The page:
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How to build ethics into economics

by Matthew Smith | 06 Apr 2017

We could be teaching students to be better economists and finance professionals — not just so they can earn more money, but for the betterment of society — says an associate professor of economics from University of Technology, Sydney.

One area in particular educators could be paying closer attention to is how economic analysis is applied to moral issues, says Gordon Menzies, who is also a member of the Centre for Applied Macroeconomic Analysis.

“In economics, we do a cost benefit analysis for everything — we identify rationality with balancing costs and benefits of things and then decide what seems to be the best option. Perhaps there’s a problem doing this for moral issues,” Menzies says, to a room full of academics and industry professionals during the university’s recent Investment Management Research Program Workshop in Sydney.

Making the distinction between moral optimisation and moral prioritisation should be an important part of teaching economics, and would go a long way to solving some of the cultural issues the finance industry is facing, Menzies says.

Moral optimisation is when a position is optimised through economic modelling without questioning the broader moral context, Menzies explains. He highlights that moral prioritisation involves first making an assessment of what’s right and wrong before applying economic analysis.

“There’s quite a few things about economics that evacuates space and makes it difficult to discuss ethics … I certainly think there are some morally corrosive elements to economic training,” Menzies says.

Among the so-called morally corrosive elements of economic training, Menzies highlights the way economists are trained to look externally rather than considering internal variables such as an individual’s character to get a feel for what’s going on.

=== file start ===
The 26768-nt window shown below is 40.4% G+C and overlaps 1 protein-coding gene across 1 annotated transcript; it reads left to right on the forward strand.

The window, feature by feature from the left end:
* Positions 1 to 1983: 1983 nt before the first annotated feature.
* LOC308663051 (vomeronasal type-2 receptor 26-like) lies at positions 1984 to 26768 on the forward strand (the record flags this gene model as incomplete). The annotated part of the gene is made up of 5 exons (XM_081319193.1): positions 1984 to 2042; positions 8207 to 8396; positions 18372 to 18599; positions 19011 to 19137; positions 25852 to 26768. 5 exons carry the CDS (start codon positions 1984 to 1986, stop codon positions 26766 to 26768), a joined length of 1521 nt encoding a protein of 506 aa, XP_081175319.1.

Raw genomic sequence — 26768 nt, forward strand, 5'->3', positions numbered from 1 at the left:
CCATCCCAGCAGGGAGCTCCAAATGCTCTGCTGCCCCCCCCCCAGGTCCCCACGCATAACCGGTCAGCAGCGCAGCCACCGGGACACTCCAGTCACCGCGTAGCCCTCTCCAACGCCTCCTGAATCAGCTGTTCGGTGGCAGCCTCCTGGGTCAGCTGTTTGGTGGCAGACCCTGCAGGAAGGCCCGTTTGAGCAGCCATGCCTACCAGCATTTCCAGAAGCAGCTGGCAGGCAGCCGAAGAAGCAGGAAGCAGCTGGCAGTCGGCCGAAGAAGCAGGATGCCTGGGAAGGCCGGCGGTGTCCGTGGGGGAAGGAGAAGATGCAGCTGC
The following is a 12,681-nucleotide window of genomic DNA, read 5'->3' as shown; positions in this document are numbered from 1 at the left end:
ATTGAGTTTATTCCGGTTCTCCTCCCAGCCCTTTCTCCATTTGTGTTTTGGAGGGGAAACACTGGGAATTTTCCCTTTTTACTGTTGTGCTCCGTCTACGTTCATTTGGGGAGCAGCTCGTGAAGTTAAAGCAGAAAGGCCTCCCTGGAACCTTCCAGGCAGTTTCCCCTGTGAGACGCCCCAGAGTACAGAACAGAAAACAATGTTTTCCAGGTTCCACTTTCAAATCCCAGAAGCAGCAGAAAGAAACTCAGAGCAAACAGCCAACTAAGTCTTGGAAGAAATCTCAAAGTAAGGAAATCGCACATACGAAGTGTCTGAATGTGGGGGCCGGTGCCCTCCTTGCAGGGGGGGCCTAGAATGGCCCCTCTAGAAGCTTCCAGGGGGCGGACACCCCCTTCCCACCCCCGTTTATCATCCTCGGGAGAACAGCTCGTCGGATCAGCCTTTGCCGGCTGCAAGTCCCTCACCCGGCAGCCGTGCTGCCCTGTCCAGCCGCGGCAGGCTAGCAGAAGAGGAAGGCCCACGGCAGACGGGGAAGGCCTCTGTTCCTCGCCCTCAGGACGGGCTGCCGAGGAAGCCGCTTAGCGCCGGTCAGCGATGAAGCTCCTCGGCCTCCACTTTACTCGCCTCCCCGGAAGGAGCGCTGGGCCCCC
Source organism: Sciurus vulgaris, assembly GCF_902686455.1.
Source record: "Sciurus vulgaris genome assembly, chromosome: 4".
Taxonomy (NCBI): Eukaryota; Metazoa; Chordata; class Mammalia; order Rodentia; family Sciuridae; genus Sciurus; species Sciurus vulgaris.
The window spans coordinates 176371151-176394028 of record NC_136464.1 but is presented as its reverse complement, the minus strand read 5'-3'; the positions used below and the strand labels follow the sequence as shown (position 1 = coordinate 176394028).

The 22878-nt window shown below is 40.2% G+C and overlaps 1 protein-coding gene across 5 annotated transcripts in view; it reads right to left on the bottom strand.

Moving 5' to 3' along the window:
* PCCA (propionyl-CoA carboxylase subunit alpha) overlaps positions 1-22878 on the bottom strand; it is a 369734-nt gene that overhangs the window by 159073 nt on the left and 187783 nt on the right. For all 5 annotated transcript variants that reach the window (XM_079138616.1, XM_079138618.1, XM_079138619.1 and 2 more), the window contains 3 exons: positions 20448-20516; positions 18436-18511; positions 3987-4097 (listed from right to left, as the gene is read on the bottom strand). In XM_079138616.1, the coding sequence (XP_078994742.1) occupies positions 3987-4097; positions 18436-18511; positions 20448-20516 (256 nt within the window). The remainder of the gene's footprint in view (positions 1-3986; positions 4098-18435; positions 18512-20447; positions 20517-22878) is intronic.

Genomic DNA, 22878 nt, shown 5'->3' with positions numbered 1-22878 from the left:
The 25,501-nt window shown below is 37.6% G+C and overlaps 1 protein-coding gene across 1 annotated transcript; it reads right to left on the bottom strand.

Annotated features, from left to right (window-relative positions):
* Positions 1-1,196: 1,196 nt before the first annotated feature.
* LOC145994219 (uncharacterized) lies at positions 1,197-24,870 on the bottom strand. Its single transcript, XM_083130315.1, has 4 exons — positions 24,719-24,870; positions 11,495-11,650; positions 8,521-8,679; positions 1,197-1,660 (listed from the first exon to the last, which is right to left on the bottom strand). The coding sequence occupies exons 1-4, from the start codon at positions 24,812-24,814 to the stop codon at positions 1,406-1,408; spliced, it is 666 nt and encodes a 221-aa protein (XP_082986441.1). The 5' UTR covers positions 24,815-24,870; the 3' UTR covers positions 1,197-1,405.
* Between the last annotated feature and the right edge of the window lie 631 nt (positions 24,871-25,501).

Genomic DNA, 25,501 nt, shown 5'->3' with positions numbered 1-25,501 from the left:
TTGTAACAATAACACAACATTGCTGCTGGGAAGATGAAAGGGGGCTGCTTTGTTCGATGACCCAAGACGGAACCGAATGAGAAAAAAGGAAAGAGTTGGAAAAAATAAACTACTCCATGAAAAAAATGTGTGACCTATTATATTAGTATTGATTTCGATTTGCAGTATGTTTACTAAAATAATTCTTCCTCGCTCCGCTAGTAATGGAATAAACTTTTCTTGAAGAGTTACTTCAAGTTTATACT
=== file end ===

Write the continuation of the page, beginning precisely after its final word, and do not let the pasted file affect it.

He also questions the modern adoption among finance professionals of the so-called “invisible hand” theory, first introduced by economist and philosopher Adam Smith in 1759, which suggests that if individuals pursue their own self interests, then the outcome for society more broadly is actually good.

“I think economists have failed to interrogate this proposition enough,” Menzies states.

Menzies points to the recent $US185 million settlement by US bank Wells Fargo late last year after it was found the employees in the institution allegedly set up as many as two million unauthorised bank and credit card accounts to meet internal sales targets.

He highlights that Wells executives stayed with the bank amid the revelations because they were making making a cost benefit analysis rather than simply recognising the wrongdoing.

The ensuing public outcry over the issue subsequently led to the sudden retirement of longtime CEO, John Stumpf.

“Do people studying economics really understand the difference between a moral cost benefit analysis and a moral obligation? I think it’s important they do,” Menzies says.

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  • | Apr 07, 2017

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